Guest lecturer Linzi Berkowitz presenting “Corporate Money in Politics” on April 26 as part of DMC Cultural Program Series
Public invited to attend free lecture in Wolfe Recital Hall
Article by: Rosa Linda Reynoso
Her presentation addresses the influence of large corporations in U.S. politics. Today, wealth is centralized and highly concentrated in a few corporations and is only continuing to grow.
On Tuesday, April 26, the Del Mar College Social Sciences Department and the DMC Cultural Program Series present “Corporate Money in Politics” with guest speaker Linzi Berkowitz, who will discuss the link between corporate money and U.S. politics using her research on single-family homebuilding corporations as empirical evidence. Her lecture will also provide thoughtful insight that can be informative for all audience members regarding the country’s current state of politics.
The free lecture begins at 5:30 p.m. in Wolfe Recital Hall located in the Fine Arts Center Building on the DMC Heritage Campus at Ayers and Kosar. The lecture is free and open to the public. For more information, contact the DMC Assistant Professor Dr. Kelly Vinson, at 361-698-1651 or email@example.com.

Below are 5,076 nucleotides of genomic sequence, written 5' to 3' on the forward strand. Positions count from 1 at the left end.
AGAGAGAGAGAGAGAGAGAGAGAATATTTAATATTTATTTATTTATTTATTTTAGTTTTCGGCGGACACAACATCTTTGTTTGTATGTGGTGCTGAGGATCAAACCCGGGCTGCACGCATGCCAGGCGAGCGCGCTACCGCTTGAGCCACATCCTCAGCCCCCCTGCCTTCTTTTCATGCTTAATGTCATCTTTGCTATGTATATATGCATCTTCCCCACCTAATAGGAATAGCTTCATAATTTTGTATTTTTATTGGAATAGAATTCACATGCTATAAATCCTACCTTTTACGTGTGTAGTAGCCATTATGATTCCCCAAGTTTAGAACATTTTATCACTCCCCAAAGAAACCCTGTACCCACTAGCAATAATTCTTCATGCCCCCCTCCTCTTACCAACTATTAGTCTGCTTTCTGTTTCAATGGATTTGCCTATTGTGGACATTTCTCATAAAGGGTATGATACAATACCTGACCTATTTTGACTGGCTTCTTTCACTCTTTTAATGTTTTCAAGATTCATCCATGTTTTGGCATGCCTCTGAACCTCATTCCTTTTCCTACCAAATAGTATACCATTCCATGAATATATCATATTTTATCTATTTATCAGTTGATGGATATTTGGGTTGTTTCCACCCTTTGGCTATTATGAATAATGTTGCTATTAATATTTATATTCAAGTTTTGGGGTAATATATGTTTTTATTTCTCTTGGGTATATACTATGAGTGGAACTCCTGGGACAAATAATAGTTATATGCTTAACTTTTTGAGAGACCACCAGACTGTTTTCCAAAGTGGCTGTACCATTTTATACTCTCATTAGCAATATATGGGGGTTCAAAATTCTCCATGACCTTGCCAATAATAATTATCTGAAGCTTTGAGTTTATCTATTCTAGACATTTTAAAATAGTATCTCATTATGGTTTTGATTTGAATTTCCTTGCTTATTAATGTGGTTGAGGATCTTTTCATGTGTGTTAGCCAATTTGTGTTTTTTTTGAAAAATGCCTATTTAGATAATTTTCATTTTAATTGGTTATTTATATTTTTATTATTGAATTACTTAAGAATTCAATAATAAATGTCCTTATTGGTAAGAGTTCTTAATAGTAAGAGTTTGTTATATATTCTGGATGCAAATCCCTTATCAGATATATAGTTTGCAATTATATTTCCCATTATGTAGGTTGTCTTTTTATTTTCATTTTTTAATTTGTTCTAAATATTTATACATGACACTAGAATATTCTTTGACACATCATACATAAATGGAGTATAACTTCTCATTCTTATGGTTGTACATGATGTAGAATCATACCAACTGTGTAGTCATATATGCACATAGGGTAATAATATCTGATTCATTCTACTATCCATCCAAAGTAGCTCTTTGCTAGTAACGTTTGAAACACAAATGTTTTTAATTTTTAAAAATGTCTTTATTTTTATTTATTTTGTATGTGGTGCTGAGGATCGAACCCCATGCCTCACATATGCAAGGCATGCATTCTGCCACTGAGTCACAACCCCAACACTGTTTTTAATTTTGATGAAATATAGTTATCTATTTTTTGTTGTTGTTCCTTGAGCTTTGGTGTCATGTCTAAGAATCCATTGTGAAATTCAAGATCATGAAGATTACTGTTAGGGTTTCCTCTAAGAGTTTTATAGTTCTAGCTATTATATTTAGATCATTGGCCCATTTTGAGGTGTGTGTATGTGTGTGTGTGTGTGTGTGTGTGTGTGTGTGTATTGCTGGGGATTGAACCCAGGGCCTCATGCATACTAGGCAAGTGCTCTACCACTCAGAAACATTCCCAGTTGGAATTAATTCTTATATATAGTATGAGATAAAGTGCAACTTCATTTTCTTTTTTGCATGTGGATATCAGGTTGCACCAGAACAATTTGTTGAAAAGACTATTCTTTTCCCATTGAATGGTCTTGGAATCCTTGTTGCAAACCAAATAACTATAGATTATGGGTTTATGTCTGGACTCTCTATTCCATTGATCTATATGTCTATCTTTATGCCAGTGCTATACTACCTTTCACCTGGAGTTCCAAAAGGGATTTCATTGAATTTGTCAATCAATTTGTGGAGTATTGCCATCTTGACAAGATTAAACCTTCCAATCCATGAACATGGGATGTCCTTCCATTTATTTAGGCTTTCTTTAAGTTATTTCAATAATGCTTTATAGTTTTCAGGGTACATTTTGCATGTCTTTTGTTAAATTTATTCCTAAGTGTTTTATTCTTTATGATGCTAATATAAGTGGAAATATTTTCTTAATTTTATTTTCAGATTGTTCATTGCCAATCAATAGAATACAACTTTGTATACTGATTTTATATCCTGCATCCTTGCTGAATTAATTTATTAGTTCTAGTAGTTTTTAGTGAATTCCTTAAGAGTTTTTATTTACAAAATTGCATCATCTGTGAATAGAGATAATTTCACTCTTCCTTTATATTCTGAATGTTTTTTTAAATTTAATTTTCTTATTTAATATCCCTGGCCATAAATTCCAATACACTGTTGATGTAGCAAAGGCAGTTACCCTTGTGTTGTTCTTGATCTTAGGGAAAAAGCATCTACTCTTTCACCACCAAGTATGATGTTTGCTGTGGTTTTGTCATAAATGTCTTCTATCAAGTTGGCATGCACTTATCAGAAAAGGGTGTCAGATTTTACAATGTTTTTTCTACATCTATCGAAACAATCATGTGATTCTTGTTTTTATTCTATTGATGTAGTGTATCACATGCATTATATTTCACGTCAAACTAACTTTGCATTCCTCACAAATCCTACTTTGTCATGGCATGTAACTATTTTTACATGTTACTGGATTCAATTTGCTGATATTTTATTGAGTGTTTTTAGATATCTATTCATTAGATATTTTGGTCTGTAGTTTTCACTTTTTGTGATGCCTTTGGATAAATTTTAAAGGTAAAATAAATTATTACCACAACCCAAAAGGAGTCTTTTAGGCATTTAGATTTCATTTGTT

Berkowitz’s lecture refers to the way in which large corporations share their wealth by financing political campaigns. Following the Citizens United v. Federal Election Commission Supreme Court decision in 2010, corporations are now permitted to donate unlimited amounts of funds to political action committees, who are unrestricted in how they advertise for their cause. Though corporations cannot directly contribute to politicians, they can spend large sums of money in advertisements to sway voters, which is one way corporate money impacts U.S. politics.
As a doctoral candidate in the Sociology Department at Texas A&M University, Berkowitz’s research interests include political economy, political sociology, social class, organizational sociology and social theory. Her current research examines the political economy of the American single-family homebuilding industry with specific interest in the decline in construction standards. Additionally, her dissertation focuses on changes in labor laws and building codes that increase production output at the expense of buyers. She argues that the movement to unskilled labor and decrease in regulatory sanctions under neoliberalism allows builders to regularly violate building codes and produce houses with major structural issues.
Among her credits, Berkowitz co-authored the chapter on conflict theory in the New Handbook of Political Sociology as well as the chapter on regulation in A Modern Guide to Economic Sociology, both with Dr. Harland Prechel.
Berkowitz received her master’s degree in sociology from San Diego State University where she participated in public policy research focused on wages and working conditions of local taxi drivers prior to the creation of ride sharing.
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